How to Change the Oil in Ironrite Mangle Irons

In the 1940's and 50's, a businessman required from five to seven clean shirts every week: at least one for every day and Sundays too.

Mechanical ironing devices were considered miraculous in the 1940s and 50s.Mechanical ironing devices were considered miraculous in the 1940s and 50s.
These cotton shirts looked best when starched and ironed crisply. The laborious chore of ironing the shirts fell on the homemaker with her ironing board and iron. The marvelous mechanical ironer reduced both time and labor involved, and while it excelled at all flat ironing, the mangle ironer could produce a perfect-looking shirt in minutes with minimal effort. The problem was that learning to use the machine was complicated and time-consuming.

Clean the housing of the ironer with a soft cloth and an all-purpose spray cleaner to remove dust and soil. Disposable cleaning cloths or soft paper towels are convenient for this purpose.

Locate the oil drain on the machine using the manufacturer's manual, if possible. The drain is usually located on the lower right side above the table. Open the drain and catch the used oil either in a plastic container or with disposable cloths. Soak up any remaining oil before continuing.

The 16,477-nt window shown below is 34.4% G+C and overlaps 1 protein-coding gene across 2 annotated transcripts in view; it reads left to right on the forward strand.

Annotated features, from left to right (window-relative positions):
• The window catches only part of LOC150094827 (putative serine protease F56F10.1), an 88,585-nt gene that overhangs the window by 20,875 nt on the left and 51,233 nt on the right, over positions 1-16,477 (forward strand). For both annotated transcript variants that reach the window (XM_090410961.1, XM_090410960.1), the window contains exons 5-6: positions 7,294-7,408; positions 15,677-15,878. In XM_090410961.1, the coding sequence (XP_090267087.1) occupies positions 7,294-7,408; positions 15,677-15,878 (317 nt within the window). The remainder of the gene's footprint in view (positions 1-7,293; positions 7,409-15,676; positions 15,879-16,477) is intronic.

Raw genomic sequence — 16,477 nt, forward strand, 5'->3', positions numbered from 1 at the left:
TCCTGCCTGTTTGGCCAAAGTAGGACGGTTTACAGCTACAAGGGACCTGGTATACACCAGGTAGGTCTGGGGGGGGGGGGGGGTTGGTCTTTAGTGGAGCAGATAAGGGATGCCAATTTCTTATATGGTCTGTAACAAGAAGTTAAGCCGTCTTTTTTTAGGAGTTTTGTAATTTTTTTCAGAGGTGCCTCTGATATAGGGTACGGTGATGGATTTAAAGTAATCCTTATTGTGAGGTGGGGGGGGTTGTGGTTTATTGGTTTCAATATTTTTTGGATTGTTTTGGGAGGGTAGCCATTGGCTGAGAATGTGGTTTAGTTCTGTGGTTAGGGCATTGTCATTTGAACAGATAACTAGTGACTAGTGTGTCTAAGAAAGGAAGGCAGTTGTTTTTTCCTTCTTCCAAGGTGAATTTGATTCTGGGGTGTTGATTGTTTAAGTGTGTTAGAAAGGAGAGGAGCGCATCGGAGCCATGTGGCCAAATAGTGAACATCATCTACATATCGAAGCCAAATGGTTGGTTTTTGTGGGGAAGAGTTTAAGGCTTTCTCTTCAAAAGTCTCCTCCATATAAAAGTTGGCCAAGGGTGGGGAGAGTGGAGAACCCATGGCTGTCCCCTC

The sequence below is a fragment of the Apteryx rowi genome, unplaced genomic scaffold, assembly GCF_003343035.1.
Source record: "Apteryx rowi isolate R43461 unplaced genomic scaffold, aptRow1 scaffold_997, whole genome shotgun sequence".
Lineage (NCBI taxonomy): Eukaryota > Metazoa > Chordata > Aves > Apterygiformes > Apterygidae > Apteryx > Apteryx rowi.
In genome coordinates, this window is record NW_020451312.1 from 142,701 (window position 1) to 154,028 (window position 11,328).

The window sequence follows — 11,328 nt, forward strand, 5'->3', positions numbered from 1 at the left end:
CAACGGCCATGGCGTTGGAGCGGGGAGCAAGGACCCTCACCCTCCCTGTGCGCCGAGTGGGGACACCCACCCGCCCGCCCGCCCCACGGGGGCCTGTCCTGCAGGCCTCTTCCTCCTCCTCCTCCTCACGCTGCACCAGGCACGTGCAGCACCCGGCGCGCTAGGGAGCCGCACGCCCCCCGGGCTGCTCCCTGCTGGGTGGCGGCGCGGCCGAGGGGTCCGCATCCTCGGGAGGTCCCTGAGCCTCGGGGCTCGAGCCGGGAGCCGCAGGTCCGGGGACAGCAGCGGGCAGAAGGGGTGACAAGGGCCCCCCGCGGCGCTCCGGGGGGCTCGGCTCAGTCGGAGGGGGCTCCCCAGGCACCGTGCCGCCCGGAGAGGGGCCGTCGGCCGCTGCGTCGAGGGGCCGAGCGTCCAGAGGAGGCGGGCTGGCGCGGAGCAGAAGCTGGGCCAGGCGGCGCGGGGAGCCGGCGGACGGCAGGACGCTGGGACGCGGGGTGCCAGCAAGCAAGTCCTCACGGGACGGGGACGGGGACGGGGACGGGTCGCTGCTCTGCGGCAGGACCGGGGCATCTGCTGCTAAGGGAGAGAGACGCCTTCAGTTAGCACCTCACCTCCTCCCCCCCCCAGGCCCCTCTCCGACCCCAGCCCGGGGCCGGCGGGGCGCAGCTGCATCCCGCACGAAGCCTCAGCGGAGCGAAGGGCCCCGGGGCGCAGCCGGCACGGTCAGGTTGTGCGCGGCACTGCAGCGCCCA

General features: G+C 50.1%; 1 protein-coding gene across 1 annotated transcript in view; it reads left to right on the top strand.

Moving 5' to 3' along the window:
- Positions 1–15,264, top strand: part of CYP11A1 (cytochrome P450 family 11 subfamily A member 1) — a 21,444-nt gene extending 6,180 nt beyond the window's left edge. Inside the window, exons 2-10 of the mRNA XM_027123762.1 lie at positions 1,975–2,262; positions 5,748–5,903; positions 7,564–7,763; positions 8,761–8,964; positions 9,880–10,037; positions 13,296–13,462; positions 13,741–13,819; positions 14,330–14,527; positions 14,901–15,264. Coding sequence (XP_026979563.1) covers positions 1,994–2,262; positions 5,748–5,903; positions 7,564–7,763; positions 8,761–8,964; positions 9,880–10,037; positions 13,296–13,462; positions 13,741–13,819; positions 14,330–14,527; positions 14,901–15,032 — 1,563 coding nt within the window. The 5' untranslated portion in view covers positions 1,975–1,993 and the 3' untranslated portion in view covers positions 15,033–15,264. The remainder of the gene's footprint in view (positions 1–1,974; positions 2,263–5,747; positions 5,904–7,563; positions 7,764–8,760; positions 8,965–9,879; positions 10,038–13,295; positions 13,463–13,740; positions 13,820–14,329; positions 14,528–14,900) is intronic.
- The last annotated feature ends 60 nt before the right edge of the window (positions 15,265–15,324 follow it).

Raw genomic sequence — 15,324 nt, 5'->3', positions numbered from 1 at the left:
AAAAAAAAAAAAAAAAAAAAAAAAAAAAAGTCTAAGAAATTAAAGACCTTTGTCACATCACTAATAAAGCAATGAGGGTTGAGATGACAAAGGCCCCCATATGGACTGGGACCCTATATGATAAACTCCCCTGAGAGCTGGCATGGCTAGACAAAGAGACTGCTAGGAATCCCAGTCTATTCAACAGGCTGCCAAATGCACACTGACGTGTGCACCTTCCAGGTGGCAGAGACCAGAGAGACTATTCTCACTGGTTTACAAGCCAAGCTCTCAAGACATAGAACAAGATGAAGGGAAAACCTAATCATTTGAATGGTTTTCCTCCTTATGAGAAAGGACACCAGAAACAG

Add no more than six ounces of lightweight gear oil, SAE 50, to the gearbox. Such oil can be purchased in an auto supply store or discount store. 3-in-1 all purpose oil is suggested as a suitable substitute for the original oil

Clean the machine housing again, removing any trace of the new or old oil. Keep the ironer surfaces clean in order to prevent soiling of laundry.

Things You Will Need

  • Ironrite Mangle Ironer
  • All-purpose spray cleaner
  • Disposable cloths or towels
  • Disposable plastic container
  • 6 ounces lightweight oil, SAE 50

Tips

  • Keep the Ironrite machine upright when moving it unless the oil has been drained. Tilting the machine will cause the oil to spill.
  • Change the oil in the Ironrite only once every two or three years unless it is heavily used.

About the Author

Karen W. Waggoner is a retired teacher and lifetime scribbler. She has published short stories, essays in anthologies and periodicals. Waggoner is the author of the memoir, "On My Honor, A Navy Wife’s Vietnam War." She is a graduate of Stetson University, the University of Connecticut and Christian College for Women.